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Teacher's Roles in Second Language Learning: Classroom Applications of Sociocultural Theory

reviewed by Lauren M. Shea & Therese B. Shanahan - May 08, 2014

coverTitle: Teacher's Roles in Second Language Learning: Classroom Applications of Sociocultural Theory
Author(s): Bogum Yoon & Hoe Kyeung Kim (eds.)
Publisher: Information Age Publishing, Charlotte
ISBN: 1617358479, Pages: 304, Year: 2012
Search for book at Amazon.com

L. S. Vygotsky (1978) theorized that learning occurs through engaging in social interactions with others who are more knowledgeable. Individuals bring background knowledge to learning situations and, in a Zone of Proximal Development, expand this knowledge through guidance and collaboration with others. A teacher’s role is to recognize the learner’s current state and support him to his potential developmental level where he can act independently. Vygotsky’s ideas about learning form the basis of sociocultural theory. Because of its applicability to language development, sociocultural theory (SCT) has gained solid footing in the field of second language acquisition. Under this framework, language development occurs through social interaction, mediation, and application of funds of knowledge.  

In an attempt to demonstrate real-time practice of sociocultural theory in classrooms, editors Bogum Yoon and Hoe Kyeung Kim collected studies to create the book Teachers’ Roles in Second Language Learning: Classroom Applications of Sociocultural Theory. The book consists of fourteen small-scale, qualitative studies in which observed classroom teachers attempted to focus on language development through the construction of collaborative learning environments. Corresponding to the key concepts within SCT, the chapters are organized into three perspectives: linguistic, cultural, and social. Each study attempts to connect classroom applications to the practices and principles that underlie SCT.  Researchers connect their work to a specific area of SCT, present their data, and interpret their findings.

In the first perspective of the collection, six chapters offer the reader an opportunity to understand how linguistic practices relate to SCT. Each language-based study focuses on teachers demonstrating applications of SCT through mediation of language and linguistic scaffolding. Researchers attempt to gain insight about teachers’ various language learning techniques (such as gesturing, teacher language choice use, questioning, and mediating) in relation to the underlying principles of SCT. For example, Boyd focuses on how one teacher’s contingent questioning allowed for student-talk and risk-taking to form a collaborative culture. In addition, Martin-Beltrán highlights two teachers’ use of specific pedagogical strategies that support mediation of students’ cooperative learning opportunities: modeling, targeted intervention in peer interactions, and creation of a context for languaging. Upon finishing a chapter, teacher educators or classroom teachers might self-reflect on their own practice to determine the extent to which they create a culturally and socially situated environment focused on linguistic development.  Because these studies primarily aim to demonstrate how the application is related to SCT, researchers do not associate teachers’ linguistic practices with student outcomes.  The implication, then, is that readers cannot empirically conclude that use of the SCT applications will ensure student language learning.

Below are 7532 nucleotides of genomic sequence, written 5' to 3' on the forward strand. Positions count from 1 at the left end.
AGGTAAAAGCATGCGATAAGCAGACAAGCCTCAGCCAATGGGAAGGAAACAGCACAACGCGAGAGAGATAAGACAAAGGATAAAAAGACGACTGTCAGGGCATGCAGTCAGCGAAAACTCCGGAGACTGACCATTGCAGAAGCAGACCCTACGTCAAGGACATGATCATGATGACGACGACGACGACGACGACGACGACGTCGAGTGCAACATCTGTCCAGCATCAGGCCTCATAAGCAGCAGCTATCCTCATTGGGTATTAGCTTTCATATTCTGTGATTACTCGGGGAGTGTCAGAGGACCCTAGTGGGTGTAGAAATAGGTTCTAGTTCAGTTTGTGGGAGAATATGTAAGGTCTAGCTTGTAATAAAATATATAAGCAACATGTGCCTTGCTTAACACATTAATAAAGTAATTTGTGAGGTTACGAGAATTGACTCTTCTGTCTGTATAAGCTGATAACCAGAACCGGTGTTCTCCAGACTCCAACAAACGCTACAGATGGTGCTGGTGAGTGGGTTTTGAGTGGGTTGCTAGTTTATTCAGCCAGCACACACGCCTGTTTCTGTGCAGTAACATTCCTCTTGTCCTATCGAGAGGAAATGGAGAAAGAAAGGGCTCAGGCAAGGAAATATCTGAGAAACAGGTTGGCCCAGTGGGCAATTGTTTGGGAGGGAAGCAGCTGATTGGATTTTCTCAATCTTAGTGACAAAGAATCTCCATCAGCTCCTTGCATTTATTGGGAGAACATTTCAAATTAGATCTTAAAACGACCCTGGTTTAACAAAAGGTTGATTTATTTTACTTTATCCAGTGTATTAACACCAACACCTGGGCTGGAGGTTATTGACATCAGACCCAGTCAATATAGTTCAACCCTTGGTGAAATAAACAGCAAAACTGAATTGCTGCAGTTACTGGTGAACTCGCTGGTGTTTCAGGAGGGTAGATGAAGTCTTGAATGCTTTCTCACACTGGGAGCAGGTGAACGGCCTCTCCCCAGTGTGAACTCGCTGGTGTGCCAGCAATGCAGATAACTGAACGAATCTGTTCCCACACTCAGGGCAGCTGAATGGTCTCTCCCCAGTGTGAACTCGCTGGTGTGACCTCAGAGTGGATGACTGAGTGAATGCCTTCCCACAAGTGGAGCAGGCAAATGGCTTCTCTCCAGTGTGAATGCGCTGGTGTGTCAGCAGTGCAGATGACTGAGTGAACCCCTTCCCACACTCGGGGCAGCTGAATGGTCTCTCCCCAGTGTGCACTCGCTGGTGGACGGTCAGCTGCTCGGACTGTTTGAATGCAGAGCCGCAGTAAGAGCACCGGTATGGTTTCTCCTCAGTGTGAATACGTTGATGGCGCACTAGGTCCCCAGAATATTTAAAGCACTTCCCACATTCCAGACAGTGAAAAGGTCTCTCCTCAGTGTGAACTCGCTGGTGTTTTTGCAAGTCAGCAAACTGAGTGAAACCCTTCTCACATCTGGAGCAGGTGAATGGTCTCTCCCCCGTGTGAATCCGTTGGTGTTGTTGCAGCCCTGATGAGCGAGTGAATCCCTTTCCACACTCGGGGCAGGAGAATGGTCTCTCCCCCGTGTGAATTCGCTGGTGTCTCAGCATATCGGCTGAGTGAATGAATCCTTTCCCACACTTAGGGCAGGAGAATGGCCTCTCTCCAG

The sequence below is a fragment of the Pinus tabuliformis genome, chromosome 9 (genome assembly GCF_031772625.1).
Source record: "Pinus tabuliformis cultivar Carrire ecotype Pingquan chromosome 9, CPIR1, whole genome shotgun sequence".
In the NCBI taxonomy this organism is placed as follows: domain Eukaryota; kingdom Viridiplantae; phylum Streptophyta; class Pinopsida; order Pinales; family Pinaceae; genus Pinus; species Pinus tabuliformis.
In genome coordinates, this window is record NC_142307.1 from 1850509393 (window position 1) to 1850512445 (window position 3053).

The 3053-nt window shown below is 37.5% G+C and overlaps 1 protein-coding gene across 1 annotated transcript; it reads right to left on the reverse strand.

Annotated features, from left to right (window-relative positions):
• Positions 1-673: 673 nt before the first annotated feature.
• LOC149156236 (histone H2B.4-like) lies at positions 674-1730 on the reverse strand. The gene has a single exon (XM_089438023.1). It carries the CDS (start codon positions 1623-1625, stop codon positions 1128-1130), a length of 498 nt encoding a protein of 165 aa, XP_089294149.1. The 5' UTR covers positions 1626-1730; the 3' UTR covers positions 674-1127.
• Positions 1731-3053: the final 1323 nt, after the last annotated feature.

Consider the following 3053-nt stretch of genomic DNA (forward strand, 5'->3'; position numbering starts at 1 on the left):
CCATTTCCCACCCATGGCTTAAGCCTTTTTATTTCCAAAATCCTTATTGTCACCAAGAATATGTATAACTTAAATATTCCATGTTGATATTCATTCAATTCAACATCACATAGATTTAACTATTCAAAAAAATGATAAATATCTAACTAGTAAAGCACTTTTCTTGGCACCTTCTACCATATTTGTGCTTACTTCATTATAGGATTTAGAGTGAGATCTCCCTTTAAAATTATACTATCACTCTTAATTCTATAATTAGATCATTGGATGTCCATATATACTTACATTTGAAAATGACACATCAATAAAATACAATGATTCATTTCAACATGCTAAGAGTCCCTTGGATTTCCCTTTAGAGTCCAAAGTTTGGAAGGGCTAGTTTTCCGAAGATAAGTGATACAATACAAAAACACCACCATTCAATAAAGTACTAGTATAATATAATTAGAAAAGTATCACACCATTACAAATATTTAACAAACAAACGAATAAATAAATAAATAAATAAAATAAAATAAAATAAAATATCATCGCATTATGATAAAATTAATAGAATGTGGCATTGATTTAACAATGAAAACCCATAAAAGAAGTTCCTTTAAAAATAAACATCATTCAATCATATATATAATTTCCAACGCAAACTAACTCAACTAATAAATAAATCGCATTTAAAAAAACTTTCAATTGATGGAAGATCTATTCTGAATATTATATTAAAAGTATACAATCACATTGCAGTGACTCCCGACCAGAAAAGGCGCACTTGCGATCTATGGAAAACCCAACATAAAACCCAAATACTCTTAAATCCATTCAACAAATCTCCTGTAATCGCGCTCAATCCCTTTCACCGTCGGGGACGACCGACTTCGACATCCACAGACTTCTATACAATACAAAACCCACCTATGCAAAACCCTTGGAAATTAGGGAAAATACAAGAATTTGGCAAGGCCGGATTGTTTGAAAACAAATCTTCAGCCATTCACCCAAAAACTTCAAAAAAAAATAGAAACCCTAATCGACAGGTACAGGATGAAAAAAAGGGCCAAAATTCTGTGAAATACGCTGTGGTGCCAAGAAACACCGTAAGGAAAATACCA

Connection to, and validation of, students’ funds of knowledge is an integral component of SCT and therefore manifests itself in the second section of the collection. In its four studies, the cultural perspectives component illustrates teachers’ purposeful connection to the home life of their students. In both foreign and domestic contexts, the authors show teachers’ use of culture-based strategies within an SCT framework. In each study, researchers present examples of teachers who (a) utilized expertise in relation to students’ funds of knowledge and (b) implemented a varied repertoire of strategies through cultural connections. For example, in Kim and Lee’s study, the teacher used his own as well as his students’ funds of knowledge to promote learning. In Carbone’s chapter, the teacher promoted the academic writing of students by connecting it to their everyday lives. The teacher in Yoon’s study built relationships and trust through personal connections with the students. Lastly, Bezdicek and García describe a teacher who utilized community-based paraprofessionals as liaisons with students’ families.  Although the strategies each researcher attempts to illustrate are appropriate for each social context, the cultural perspectives section is the weakest component of the book in regard to practicing-teacher utility.  The section is lacking student work samples to support their conclusions that the highlighted strategies made a difference in students’ learning.